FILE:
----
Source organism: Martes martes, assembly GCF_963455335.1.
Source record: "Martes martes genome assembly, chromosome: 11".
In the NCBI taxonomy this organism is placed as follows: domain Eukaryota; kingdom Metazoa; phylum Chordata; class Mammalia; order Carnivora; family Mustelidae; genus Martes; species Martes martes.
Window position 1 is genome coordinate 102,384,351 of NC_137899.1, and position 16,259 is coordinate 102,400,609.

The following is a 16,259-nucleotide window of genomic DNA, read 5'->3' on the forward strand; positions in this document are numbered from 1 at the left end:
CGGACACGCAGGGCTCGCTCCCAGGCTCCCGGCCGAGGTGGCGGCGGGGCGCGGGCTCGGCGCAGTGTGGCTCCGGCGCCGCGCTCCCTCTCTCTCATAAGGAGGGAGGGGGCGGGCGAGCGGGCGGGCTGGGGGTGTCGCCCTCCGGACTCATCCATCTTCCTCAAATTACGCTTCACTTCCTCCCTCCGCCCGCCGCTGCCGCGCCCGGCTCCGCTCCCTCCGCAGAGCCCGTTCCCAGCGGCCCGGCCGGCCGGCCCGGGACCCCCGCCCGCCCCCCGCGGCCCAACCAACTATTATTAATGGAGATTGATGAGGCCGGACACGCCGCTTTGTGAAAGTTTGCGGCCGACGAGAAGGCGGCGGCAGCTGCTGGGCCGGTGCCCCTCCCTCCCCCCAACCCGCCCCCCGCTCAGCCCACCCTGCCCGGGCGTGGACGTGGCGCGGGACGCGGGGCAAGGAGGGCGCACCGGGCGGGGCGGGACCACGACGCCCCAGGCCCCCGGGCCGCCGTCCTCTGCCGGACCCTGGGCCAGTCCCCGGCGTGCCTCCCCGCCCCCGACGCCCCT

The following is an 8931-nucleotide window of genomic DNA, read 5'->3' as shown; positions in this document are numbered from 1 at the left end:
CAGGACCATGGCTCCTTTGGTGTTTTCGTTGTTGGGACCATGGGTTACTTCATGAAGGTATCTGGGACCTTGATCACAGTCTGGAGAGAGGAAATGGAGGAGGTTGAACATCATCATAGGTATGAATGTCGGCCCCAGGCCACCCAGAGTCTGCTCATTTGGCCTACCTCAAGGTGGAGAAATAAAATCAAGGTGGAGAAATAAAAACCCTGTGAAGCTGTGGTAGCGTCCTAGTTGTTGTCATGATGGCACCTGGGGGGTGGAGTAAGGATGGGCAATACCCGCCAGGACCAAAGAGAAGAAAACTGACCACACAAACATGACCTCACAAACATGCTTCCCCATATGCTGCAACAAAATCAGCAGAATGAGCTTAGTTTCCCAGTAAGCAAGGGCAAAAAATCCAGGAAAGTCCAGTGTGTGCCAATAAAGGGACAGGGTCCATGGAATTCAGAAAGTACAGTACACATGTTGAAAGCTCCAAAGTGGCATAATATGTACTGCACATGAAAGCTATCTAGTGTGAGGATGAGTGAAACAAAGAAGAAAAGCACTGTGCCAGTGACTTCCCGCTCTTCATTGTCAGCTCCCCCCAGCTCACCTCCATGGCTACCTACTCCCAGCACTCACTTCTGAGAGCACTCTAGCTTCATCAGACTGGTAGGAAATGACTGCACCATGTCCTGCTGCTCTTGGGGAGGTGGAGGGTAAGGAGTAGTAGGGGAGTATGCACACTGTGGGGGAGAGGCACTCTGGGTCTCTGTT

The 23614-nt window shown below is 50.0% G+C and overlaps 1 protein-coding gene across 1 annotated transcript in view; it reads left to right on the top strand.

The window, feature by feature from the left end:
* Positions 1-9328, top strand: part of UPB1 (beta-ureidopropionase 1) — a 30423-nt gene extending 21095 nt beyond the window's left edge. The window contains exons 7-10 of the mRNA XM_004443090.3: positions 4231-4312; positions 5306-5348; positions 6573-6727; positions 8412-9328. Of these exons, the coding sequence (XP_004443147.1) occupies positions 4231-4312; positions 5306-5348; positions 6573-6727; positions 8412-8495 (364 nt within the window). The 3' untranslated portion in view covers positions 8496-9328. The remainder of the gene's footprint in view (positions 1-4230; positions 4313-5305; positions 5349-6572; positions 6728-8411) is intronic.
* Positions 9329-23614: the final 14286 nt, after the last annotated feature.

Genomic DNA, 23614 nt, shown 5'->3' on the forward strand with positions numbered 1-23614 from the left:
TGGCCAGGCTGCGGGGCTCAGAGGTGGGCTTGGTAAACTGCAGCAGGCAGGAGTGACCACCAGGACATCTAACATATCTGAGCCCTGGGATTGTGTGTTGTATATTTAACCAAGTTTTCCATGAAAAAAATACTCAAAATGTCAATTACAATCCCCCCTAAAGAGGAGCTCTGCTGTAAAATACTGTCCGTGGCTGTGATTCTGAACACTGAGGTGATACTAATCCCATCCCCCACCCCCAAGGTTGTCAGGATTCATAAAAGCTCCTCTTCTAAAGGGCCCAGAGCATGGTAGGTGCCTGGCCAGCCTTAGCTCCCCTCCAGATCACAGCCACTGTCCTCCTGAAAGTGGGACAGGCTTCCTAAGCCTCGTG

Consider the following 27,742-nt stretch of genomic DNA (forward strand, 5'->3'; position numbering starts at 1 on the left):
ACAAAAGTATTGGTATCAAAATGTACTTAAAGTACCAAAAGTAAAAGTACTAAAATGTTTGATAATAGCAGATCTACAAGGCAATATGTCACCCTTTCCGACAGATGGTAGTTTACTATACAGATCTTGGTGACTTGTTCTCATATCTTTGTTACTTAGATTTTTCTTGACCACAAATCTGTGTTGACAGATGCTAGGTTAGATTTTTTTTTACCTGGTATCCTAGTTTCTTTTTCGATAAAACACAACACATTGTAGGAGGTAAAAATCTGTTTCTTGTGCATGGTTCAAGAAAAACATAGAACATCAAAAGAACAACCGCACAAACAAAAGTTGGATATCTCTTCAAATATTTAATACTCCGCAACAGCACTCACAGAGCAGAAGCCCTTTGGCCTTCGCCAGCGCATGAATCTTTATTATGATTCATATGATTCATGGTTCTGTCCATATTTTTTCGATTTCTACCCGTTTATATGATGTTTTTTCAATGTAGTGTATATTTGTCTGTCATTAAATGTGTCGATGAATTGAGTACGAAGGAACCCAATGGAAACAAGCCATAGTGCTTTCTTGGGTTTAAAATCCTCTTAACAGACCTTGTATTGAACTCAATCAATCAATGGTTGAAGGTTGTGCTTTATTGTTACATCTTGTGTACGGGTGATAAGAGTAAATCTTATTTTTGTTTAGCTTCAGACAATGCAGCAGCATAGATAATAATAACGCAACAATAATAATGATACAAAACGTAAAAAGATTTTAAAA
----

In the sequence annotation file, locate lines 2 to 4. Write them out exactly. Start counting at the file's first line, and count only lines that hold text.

Source record: "Martes martes genome assembly, chromosome: 11".
In the NCBI taxonomy this organism is placed as follows: domain Eukaryota; kingdom Metazoa; phylum Chordata; class Mammalia; order Carnivora; family Mustelidae; genus Martes; species Martes martes.
Window position 1 is genome coordinate 102,384,351 of NC_137899.1, and position 16,259 is coordinate 102,400,609.